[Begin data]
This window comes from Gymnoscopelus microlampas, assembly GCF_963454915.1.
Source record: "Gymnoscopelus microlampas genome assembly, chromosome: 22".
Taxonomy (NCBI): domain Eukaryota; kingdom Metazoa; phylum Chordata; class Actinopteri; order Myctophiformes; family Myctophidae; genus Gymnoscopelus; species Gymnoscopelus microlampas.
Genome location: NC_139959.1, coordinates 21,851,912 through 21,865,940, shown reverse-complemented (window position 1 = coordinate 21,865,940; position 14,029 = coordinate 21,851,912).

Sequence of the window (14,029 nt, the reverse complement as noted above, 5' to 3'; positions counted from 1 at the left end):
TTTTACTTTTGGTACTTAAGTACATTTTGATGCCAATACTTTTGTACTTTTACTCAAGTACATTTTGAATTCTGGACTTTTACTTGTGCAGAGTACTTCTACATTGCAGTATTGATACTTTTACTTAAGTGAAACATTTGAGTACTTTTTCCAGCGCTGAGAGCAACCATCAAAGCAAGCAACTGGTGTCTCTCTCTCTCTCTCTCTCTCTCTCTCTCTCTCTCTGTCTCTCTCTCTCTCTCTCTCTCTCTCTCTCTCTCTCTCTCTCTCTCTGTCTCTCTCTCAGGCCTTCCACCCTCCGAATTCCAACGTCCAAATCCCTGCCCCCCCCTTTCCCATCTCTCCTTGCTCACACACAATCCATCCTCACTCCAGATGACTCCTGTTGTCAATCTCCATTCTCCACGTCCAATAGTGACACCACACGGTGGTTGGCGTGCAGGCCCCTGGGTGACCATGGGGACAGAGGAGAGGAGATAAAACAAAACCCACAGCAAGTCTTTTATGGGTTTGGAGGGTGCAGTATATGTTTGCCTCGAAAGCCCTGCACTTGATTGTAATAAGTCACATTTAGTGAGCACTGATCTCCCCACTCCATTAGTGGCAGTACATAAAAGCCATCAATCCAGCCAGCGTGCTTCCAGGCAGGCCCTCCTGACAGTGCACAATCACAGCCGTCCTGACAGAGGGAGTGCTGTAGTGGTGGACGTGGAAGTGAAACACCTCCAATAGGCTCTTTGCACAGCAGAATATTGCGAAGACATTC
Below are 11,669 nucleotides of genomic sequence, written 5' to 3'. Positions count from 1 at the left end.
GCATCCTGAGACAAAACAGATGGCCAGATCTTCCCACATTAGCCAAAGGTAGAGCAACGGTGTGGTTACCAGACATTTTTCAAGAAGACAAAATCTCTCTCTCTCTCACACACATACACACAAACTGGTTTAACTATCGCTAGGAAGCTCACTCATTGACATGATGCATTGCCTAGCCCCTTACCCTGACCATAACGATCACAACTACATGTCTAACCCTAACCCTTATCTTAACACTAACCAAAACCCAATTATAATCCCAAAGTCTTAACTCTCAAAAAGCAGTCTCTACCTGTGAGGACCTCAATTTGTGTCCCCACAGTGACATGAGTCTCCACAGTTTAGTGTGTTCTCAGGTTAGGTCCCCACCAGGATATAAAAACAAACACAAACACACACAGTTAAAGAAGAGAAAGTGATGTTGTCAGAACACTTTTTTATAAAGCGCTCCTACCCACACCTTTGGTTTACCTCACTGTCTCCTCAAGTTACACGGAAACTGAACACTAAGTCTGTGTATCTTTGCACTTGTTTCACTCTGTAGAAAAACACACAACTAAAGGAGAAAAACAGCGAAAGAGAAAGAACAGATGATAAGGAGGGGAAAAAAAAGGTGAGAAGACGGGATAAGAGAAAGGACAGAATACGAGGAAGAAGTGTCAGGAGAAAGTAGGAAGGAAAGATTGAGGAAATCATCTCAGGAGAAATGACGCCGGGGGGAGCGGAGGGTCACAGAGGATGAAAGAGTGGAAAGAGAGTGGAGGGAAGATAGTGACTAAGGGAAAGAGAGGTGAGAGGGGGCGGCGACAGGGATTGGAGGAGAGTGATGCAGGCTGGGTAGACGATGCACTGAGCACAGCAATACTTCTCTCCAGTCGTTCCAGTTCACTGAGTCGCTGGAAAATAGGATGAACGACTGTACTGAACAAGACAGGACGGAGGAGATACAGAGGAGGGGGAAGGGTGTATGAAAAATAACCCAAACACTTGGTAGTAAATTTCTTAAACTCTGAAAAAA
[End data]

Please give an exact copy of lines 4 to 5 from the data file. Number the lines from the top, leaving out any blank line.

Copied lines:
Genome location: NC_139959.1, coordinates 21,851,912 through 21,865,940, shown reverse-complemented (window position 1 = coordinate 21,865,940; position 14,029 = coordinate 21,851,912).

Sequence of the window (14,029 nt, the reverse complement as noted above, 5' to 3'; positions counted from 1 at the left end):